DUBLIN (AP) — A trans-Atlantic legal showdown could determine whether Gerry Adams, the Irish republican chieftain long at the center of Belfast war and peace, faces trial over his IRA past.
Police probing the Irish Republican Army's 1972 killing of a Belfast mother of 10 want to seize taped interviews with IRA members that Boston College hoped to keep locked up for posterity. Researchers fighting the handover in court next week warn that disclosure could trigger attacks against IRA veterans involved in the secrecy-shrouded project and undermine Northern Ireland's peace.
The case of Jean McConville, a 37-year-old widow, commands special attention among Northern Ireland's nearly 3,300 unsolved killings because of allegations that Adams, the conflict's leading guerrilla turned peacemaker, commanded the IRA unit responsible for ordering her execution and secret burial.
Adams denies this.
But the researchers who collected the interviews say they include multiple IRA colleagues of Adams from 1972 — testimony that, if made public, could fuel a victims' civil lawsuit against the Sinn Fein party leader.
"Imagine if these interviews are delivered to the police and their contents come out in court. There'll be a hue and cry for Gerry Adams' political scalp," said Ed Moloney, a former Belfast journalist who directed Boston College's oral history project on Northern Ireland.
Moloney and the former IRA member who collected the interviews, Anthony McIntyre, go to court next Tuesday in Boston seeking to persuade Judge William Young to let Boston College keep the audiotapes out of the hands of Belfast police.
Moloney said the material was explosive enough to damage Northern Ireland's unity government, in which Sinn Fein represents the Irish Catholic minority. Their surprisingly stable coalition with the British Protestant majority is the central achievement of the U.S.-brokered Good Friday peace accord.
McIntyre won the IRA veterans' confidence by promising their confessions would remain confidential, beyond the reach of British law and order, as long as they lived. IRA members normally never talk openly about the underground group — partly because the IRA reserves the right to kill such people as traitors.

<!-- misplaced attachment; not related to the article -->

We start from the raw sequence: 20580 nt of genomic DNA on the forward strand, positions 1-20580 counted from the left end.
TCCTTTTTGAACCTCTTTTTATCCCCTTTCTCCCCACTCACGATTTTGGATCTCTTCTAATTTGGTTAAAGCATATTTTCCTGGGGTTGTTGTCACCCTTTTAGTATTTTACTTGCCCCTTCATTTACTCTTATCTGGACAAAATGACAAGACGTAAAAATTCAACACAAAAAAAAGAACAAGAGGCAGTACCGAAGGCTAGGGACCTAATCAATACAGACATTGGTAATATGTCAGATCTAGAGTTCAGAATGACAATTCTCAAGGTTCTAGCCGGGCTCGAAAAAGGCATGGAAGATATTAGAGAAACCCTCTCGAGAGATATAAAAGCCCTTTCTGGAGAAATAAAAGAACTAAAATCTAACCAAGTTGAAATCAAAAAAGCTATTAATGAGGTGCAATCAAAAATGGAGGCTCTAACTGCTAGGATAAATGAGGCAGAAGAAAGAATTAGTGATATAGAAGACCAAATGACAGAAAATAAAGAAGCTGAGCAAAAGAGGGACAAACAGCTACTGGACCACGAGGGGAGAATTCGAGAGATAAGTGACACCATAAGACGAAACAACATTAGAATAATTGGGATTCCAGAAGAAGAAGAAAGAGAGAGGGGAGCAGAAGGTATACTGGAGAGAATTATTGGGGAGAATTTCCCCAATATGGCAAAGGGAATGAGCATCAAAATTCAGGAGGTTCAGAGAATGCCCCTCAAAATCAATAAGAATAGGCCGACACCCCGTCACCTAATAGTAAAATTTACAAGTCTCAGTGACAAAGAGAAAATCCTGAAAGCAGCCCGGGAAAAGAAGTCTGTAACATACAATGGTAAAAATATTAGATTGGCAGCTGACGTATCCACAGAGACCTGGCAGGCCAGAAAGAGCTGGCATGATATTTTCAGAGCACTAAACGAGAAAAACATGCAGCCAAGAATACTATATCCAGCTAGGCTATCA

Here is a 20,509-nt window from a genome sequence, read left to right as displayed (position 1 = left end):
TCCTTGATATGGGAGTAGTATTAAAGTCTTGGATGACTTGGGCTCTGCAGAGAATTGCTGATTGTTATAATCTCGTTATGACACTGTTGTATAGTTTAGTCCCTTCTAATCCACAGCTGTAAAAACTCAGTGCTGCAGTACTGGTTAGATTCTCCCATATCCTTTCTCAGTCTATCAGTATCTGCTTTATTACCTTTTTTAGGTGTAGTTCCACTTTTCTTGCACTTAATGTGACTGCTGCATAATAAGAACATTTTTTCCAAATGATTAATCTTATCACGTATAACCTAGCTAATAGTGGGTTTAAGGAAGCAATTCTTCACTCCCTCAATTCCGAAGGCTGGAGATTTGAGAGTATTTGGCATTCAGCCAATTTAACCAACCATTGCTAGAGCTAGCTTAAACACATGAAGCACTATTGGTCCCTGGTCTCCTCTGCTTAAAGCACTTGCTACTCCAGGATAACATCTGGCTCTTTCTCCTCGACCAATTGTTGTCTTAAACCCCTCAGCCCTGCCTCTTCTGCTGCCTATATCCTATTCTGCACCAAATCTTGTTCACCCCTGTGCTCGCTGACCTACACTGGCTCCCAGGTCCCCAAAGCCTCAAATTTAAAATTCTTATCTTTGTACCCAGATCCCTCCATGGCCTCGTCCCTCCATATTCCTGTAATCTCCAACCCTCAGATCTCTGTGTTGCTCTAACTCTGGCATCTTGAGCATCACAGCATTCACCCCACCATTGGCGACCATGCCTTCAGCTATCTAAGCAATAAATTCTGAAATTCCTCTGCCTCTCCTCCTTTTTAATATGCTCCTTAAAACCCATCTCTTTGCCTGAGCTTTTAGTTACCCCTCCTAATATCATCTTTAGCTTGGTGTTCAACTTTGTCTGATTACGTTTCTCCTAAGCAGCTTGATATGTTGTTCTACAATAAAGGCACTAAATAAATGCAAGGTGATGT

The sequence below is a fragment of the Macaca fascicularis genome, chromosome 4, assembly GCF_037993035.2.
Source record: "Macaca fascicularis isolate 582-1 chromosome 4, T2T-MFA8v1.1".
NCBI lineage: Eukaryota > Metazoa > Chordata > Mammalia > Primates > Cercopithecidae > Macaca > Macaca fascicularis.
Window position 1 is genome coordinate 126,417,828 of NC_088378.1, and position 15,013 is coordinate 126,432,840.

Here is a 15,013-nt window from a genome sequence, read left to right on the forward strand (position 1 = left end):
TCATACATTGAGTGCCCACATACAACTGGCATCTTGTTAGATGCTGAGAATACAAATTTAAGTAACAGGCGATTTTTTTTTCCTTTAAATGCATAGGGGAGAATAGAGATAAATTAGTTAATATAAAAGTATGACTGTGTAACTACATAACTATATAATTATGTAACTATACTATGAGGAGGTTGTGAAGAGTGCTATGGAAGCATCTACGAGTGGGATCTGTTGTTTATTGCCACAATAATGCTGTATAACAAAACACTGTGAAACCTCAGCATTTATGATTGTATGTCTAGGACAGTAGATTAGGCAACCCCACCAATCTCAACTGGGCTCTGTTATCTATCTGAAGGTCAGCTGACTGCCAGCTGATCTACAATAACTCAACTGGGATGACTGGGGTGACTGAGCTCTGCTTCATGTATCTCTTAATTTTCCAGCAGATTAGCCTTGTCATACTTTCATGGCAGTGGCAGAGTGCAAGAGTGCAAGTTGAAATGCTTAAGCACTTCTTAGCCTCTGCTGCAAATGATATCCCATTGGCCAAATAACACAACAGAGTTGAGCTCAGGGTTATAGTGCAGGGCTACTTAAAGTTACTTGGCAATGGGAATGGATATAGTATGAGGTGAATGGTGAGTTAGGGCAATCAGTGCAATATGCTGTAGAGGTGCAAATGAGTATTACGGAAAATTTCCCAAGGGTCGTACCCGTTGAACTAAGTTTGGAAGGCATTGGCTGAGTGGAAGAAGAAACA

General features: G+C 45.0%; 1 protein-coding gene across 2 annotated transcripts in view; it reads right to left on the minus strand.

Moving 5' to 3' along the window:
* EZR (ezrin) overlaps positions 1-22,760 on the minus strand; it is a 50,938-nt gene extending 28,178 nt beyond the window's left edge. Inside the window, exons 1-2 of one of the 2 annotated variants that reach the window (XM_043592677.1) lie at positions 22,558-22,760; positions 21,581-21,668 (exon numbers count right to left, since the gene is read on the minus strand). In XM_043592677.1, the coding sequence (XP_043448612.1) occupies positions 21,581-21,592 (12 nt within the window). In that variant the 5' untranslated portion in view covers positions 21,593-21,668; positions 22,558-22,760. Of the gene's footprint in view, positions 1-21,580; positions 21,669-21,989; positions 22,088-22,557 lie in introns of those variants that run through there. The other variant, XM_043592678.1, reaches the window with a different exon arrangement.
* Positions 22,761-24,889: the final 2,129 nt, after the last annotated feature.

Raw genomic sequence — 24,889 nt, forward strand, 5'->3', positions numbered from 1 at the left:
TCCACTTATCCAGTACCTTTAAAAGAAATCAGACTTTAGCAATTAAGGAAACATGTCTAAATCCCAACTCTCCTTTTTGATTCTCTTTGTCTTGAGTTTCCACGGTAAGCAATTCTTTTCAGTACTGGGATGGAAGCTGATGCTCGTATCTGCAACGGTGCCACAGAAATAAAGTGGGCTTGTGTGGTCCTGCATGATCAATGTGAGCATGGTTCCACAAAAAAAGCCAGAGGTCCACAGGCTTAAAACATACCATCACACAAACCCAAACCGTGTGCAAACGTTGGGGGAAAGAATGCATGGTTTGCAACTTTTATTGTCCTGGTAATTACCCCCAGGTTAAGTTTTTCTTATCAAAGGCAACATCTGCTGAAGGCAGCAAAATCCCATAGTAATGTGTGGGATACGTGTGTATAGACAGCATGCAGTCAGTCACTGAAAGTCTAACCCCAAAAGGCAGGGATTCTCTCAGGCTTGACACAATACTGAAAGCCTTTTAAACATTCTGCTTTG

But posthumous testimony isn't admissible as evidence.
Young last month ruled that the interviews of one living IRA veteran, convicted car bomber Dolours Price, should be surrendered because she discusses her role in the McConville killing. The judge also ruled he would personally review interviews involving 24 other Irish republicans, and more than 100 transcripts, to determine if others should be sent to Belfast police for the same reason.
To the fury of Moloney and McIntyre, Boston College accepted Young's judgment. They say university officials should have appealed or risked a contempt order by destroying the whole archive.
"If they weren't prepared to fight to the bitter end like us, then why did Boston College get involved in this kind of project at all?" Moloney said.
Boston College spokesman Jack Dunn insisted Young's judgment was the best they could expect, given that some tapes include confessions of involvement in crimes.
"We would never want anyone to think that Boston College was obstructing a murder investigation," he said.
A Boston appeals court has blocked any handover of IRA material to British authorities pending the resolution of two Moloney-McIntyre lawsuits.
McIntyre said his family home could be bombed, or he could be run over in the street, if his work ends up inspiring criminal prosecutions against those he interviewed or a civil lawsuit against Adams.
"I'm already being labeled a tout, an informer. That's a death sentence in Irish republican circles," said McIntyre, a Belfast native who spent 17 years in prison for killing a Protestant militant in a 1976 drive-by shooting. Today he lives in Ireland with his American wife, 10-year-old daughter and 6-year-old son.